In parts 1 and 2 of this series I explained the factors that influence overgrown feet and how to identify the origin of the problem. I also touched on genetic disorders and how it re-manifests after a trim. This brings us to a frequently asked question: Is it ethical to trim feet?
The role that concrete plays in dairy cow lameness cannot be overemphasised. This is something that was explained in Part 2 of this series. To understand why dairy cows so often become lame in the hind feet, we need to study this aspect.
In part 1 of this series, I explained why we often see cattle with long claws and I touched on the principles that must be kept in mind whenever the subject of feet comes up.
In this series of different reasons why cows go lame, I want to mention a very important principle, namely, the role that concrete plays in lameness.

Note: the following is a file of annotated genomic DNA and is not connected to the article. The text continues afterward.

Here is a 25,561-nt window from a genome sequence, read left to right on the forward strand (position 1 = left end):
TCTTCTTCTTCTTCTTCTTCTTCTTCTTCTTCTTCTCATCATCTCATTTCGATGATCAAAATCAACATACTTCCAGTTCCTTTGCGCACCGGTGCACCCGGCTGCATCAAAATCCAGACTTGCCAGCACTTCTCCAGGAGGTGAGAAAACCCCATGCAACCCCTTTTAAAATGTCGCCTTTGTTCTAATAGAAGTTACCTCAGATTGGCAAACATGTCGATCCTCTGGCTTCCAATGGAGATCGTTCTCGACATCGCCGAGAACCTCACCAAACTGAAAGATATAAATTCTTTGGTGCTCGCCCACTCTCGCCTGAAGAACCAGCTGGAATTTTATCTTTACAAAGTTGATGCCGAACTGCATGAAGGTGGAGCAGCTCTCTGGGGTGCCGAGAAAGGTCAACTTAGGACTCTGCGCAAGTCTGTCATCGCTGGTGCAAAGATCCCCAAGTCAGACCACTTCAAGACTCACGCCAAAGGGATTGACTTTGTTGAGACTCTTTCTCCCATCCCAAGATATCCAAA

There have been many myths and different opinions in the past regarding the subject of the bovine hoof. Part of the reason why it is such a frequently discussed topic, is that it is so difficult to work on the feet of cattle. Unlike horses, cattle cannot be trained to lift one foot while standing on the other three legs. In fact, it is extremely difficult for cattle to stand on three legs, which is why specialised equipment is needed.
In association with The Dairy Mail and the MPO, we decided to plough back the knowledge gained over the past 24 years regarding lameness.
In die huidige ekonomiese klimaat met baie faktore wat ʼn uitwerking het op die winsgewendheid van die melkerybedryf, is dit belangrik om op alle faktore te konsentreer om sodoende die spreekwoordelike maksimum sap uit die lemoen te druk, of soveel moontlik melk te produseer. Mankheid by melkbeeste is ʼn groot probleem, nie net in Suid-Afrika…
In the ever changing world we live in, with the effect of the Fourth Industrial Revolution taking effect in the Dairy and Beef farming industry, the Farmer, needs all the support he can get, to stay in front of the curve, with all the available advice out there. The following phrase is very appropriate.